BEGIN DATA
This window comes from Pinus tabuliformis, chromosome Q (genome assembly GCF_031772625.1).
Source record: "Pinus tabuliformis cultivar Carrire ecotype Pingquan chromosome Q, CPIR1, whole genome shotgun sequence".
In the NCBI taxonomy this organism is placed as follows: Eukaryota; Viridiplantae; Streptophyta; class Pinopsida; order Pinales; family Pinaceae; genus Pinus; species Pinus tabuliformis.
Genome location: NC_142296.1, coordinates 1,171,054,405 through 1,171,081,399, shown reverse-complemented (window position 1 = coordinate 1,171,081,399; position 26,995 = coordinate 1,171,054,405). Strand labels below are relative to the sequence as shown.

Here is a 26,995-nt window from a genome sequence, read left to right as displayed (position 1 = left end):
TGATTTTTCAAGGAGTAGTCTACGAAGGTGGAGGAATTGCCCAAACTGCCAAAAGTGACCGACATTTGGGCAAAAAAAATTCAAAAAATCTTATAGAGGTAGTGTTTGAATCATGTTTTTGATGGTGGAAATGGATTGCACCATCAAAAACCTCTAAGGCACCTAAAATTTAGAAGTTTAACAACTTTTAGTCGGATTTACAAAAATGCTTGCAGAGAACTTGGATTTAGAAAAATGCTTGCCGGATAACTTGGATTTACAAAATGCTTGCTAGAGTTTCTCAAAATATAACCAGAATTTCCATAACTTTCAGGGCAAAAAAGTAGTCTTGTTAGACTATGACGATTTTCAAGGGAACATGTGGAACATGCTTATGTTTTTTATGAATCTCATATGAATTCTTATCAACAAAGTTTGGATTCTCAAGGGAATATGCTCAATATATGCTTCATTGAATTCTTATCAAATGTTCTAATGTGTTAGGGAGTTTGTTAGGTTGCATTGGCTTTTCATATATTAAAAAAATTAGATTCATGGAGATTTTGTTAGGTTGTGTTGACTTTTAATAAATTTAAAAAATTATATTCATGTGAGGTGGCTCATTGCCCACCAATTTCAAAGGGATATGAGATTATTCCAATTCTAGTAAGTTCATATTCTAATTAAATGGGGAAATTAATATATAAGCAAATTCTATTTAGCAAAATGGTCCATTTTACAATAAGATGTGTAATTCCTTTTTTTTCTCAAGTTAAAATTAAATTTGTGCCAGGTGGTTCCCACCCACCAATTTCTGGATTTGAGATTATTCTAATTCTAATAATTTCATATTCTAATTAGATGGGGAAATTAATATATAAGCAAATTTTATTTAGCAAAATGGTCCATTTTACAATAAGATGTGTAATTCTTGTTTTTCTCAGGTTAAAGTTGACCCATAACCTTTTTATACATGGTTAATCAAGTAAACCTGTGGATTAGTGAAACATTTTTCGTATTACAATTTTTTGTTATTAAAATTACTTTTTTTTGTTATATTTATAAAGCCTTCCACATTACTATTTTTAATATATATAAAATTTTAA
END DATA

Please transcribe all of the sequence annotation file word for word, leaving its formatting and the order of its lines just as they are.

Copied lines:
This window comes from Pinus tabuliformis, chromosome Q (genome assembly GCF_031772625.1).
Source record: "Pinus tabuliformis cultivar Carrire ecotype Pingquan chromosome Q, CPIR1, whole genome shotgun sequence".
In the NCBI taxonomy this organism is placed as follows: Eukaryota; Viridiplantae; Streptophyta; class Pinopsida; order Pinales; family Pinaceae; genus Pinus; species Pinus tabuliformis.
Genome location: NC_142296.1, coordinates 1,171,054,405 through 1,171,081,399, shown reverse-complemented (window position 1 = coordinate 1,171,081,399; position 26,995 = coordinate 1,171,054,405). Strand labels below are relative to the sequence as shown.

Here is a 26,995-nt window from a genome sequence, read left to right as displayed (position 1 = left end):
TGATTTTTCAAGGAGTAGTCTACGAAGGTGGAGGAATTGCCCAAACTGCCAAAAGTGACCGACATTTGGGCAAAAAAAATTCAAAAAATCTTATAGAGGTAGTGTTTGAATCATGTTTTTGATGGTGGAAATGGATTGCACCATCAAAAACCTCTAAGGCACCTAAAATTTAGAAGTTTAACAACTTTTAGTCGGATTTACAAAAATGCTTGCAGAGAACTTGGATTTAGAAAAATGCTTGCCGGATAACTTGGATTTACAAAATGCTTGCTAGAGTTTCTCAAAATATAACCAGAATTTCCATAACTTTCAGGGCAAAAAAGTAGTCTTGTTAGACTATGACGATTTTCAAGGGAACATGTGGAACATGCTTATGTTTTTTATGAATCTCATATGAATTCTTATCAACAAAGTTTGGATTCTCAAGGGAATATGCTCAATATATGCTTCATTGAATTCTTATCAAATGTTCTAATGTGTTAGGGAGTTTGTTAGGTTGCATTGGCTTTTCATATATTAAAAAAATTAGATTCATGGAGATTTTGTTAGGTTGTGTTGACTTTTAATAAATTTAAAAAATTATATTCATGTGAGGTGGCTCATTGCCCACCAATTTCAAAGGGATATGAGATTATTCCAATTCTAGTAAGTTCATATTCTAATTAAATGGGGAAATTAATATATAAGCAAATTCTATTTAGCAAAATGGTCCATTTTACAATAAGATGTGTAATTCCTTTTTTTTCTCAAGTTAAAATTAAATTTGTGCCAGGTGGTTCCCACCCACCAATTTCTGGATTTGAGATTATTCTAATTCTAATAATTTCATATTCTAATTAGATGGGGAAATTAATATATAAGCAAATTTTATTTAGCAAAATGGTCCATTTTACAATAAGATGTGTAATTCTTGTTTTTCTCAGGTTAAAGTTGACCCATAACCTTTTTATACATGGTTAATCAAGTAAACCTGTGGATTAGTGAAACATTTTTCGTATTACAATTTTTTGTTATTAAAATTACTTTTTTTTGTTATATTTATAAAGCCTTCCACATTACTATTTTTAATATATATAAAATTTTAA